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Air pollution reported to Rotorua residents


Air pollution results reported to Rotorua residents


Air pollution in Rotorua city is so concerning that test results now have to be reported to local residents.

Environment Bay of Plenty will publicise the latest monitoring information in a monthly advertisement in the Daily Post and on the regional council website.

Last year, Rotorua¡¦s urban area was declared a Local Air Management Area, the only one in the Bay of Plenty. It was given this status after failing to meet national air quality standards for particulate matter, the very small particles suspended in air. Environment Bay of Plenty is charged with ensuring an improvement within eight years.

The regional council has monitoring equipment set up in various urban locations in the city. Under Government rules, a site can only exceed the limit once in a year. If it goes over that, the council must report the results to the public every month.
Group manager of regulation and resource management, Paul Dell, says a monitoring site in Edmund Road failed to meet the standard twice in May. It logged a particulate matter (PM10) concentration of 64ƒÝg/m3 in mid-May and of 52ƒÝg/m3 a week later. The National Environment Standard for PM10 is 50 ƒÝg/m3.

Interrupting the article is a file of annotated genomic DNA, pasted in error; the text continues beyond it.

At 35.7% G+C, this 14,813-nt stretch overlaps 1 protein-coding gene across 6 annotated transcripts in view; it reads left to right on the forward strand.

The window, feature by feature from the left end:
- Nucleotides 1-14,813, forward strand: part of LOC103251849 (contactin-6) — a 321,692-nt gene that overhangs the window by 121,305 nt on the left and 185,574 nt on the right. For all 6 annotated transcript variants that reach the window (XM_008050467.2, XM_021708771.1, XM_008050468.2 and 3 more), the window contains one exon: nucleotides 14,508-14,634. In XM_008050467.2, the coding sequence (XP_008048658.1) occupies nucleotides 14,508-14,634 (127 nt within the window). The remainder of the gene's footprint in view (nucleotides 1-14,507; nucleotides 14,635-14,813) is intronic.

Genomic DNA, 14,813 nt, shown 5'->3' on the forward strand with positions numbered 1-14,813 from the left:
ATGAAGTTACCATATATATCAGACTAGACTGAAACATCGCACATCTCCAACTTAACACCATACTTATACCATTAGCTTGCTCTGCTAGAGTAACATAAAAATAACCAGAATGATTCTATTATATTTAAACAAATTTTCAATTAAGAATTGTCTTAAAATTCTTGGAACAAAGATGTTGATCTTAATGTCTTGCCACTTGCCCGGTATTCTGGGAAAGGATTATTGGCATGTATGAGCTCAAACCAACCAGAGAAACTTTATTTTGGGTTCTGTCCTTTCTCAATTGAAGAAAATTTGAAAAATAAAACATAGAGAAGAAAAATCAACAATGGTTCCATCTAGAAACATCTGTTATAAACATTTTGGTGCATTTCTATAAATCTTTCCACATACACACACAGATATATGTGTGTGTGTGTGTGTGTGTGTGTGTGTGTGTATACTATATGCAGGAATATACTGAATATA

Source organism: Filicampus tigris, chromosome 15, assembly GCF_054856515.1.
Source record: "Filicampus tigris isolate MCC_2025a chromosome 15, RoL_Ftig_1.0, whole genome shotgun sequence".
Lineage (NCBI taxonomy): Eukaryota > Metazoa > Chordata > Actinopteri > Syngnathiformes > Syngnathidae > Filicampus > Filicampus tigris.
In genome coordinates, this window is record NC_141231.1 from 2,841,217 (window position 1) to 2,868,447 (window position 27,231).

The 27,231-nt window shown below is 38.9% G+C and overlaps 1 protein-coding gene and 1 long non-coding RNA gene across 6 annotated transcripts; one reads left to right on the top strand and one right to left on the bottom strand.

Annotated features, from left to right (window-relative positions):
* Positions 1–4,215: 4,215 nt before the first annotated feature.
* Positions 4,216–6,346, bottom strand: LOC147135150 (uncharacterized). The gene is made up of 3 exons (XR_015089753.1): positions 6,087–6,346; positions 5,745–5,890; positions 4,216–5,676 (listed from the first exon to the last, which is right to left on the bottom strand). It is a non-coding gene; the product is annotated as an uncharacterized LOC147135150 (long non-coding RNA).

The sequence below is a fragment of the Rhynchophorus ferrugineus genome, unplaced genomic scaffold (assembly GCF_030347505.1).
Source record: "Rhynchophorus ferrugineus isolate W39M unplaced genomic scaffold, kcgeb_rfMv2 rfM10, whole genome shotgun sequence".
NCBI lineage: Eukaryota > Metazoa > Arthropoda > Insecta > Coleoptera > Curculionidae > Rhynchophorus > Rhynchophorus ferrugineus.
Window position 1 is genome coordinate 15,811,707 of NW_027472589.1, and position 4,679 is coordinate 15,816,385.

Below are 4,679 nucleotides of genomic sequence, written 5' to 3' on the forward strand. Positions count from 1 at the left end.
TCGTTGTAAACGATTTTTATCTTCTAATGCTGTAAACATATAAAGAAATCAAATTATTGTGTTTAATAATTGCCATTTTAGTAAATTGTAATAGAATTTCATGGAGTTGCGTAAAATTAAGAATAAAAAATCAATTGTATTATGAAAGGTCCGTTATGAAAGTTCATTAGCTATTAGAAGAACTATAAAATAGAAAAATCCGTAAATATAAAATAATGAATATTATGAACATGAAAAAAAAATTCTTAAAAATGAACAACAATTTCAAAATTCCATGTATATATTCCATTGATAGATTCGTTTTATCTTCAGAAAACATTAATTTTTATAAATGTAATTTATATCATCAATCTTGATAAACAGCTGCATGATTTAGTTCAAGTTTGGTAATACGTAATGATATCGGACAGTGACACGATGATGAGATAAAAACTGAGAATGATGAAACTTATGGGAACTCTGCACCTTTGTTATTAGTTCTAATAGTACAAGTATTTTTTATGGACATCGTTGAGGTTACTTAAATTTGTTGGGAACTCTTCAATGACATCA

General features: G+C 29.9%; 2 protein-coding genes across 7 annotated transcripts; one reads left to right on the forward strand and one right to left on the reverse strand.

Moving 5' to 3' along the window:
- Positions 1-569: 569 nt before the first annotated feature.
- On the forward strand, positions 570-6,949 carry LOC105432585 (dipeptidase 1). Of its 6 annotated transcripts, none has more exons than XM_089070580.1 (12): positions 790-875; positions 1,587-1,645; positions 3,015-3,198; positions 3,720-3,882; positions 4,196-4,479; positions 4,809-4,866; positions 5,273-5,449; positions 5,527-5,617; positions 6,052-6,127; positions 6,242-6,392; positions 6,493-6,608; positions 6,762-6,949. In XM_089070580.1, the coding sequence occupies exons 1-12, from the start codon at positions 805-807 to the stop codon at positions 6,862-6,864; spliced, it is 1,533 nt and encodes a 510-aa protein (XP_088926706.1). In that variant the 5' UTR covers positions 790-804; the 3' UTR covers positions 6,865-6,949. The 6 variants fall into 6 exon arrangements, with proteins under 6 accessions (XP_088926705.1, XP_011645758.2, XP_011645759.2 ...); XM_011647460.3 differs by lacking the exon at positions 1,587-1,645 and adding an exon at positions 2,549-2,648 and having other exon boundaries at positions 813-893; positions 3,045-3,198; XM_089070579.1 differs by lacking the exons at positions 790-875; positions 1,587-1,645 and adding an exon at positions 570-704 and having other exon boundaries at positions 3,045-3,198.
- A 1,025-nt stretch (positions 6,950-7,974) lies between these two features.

A summary of the information for May is being advertised in the classified section of the Daily Post on Thursday 8 June. It is also posted on Environment Bay of Plenty¡¦s website at www.envbop.govt.nz.

Environment Bay of Plenty, with the help of the public and various organisations, needs to improve air quality for Rotorua city, Mr Dell says. ¡§We have launched a number of scientific investigations to get a better understanding of the source of the problem. We can then work out how best to deal with it.¡¨

Particulate matter is generally created by poor combustion in vehicles and by wood-burning fires. High levels can have serious health effects, including respiratory problems.

Ends

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